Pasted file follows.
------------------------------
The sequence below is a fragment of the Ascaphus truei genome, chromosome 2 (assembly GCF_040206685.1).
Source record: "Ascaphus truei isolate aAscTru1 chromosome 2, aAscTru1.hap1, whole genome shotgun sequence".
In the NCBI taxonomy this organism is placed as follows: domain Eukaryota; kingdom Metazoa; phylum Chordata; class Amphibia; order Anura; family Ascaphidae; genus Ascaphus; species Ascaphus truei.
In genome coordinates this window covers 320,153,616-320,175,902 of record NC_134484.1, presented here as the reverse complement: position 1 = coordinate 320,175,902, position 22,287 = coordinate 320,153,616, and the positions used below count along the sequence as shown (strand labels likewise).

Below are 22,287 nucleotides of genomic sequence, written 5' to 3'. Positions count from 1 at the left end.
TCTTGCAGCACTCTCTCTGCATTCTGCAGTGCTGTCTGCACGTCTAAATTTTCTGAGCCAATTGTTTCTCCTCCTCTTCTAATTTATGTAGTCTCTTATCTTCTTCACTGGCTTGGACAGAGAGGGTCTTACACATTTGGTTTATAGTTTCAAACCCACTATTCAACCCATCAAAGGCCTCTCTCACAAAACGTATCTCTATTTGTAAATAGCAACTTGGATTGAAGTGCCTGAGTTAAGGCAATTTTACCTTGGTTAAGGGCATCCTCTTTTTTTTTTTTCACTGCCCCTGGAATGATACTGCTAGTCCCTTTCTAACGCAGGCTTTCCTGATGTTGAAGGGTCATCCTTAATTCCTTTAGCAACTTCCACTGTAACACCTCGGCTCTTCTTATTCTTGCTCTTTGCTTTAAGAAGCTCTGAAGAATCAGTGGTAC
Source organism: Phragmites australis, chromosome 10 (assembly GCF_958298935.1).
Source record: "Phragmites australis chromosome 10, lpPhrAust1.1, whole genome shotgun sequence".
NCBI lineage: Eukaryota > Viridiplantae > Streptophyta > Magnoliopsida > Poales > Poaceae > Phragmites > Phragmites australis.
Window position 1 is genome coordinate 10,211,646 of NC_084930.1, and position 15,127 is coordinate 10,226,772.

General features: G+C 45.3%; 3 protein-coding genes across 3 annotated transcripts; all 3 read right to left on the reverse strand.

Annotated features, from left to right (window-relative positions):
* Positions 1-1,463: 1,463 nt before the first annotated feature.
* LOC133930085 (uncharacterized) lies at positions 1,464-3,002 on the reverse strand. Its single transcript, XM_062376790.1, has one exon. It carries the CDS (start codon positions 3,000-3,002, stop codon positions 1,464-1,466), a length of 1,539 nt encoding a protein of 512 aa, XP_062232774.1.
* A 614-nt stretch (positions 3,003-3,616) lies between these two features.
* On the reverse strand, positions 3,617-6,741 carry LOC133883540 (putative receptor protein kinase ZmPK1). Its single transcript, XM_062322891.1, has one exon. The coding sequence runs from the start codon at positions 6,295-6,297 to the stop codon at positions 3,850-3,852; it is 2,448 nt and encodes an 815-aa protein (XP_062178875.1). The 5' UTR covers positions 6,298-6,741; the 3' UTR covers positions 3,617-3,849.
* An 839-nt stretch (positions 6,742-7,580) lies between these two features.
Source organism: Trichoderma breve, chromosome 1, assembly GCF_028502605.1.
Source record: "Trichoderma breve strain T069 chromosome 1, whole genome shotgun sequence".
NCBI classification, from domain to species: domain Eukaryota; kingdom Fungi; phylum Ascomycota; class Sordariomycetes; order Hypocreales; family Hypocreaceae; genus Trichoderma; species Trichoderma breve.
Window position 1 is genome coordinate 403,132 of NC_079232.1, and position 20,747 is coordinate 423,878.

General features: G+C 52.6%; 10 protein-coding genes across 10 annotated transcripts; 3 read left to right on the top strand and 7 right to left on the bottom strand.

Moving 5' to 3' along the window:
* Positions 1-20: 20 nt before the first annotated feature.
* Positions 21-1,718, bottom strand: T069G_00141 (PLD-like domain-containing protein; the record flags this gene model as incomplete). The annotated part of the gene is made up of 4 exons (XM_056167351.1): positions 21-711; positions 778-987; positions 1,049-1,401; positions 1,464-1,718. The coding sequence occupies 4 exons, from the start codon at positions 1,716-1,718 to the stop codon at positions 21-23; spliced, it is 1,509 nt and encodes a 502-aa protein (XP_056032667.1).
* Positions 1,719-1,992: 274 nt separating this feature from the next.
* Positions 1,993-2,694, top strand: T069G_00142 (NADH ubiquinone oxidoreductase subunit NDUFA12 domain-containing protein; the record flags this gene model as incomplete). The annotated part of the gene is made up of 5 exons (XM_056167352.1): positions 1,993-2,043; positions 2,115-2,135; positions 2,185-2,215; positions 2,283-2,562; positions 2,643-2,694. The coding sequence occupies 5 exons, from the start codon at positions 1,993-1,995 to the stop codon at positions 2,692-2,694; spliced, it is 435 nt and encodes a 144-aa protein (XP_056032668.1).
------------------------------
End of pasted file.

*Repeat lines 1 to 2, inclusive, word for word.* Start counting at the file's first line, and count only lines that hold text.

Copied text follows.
The sequence below is a fragment of the Ascaphus truei genome, chromosome 2 (assembly GCF_040206685.1).
Source record: "Ascaphus truei isolate aAscTru1 chromosome 2, aAscTru1.hap1, whole genome shotgun sequence".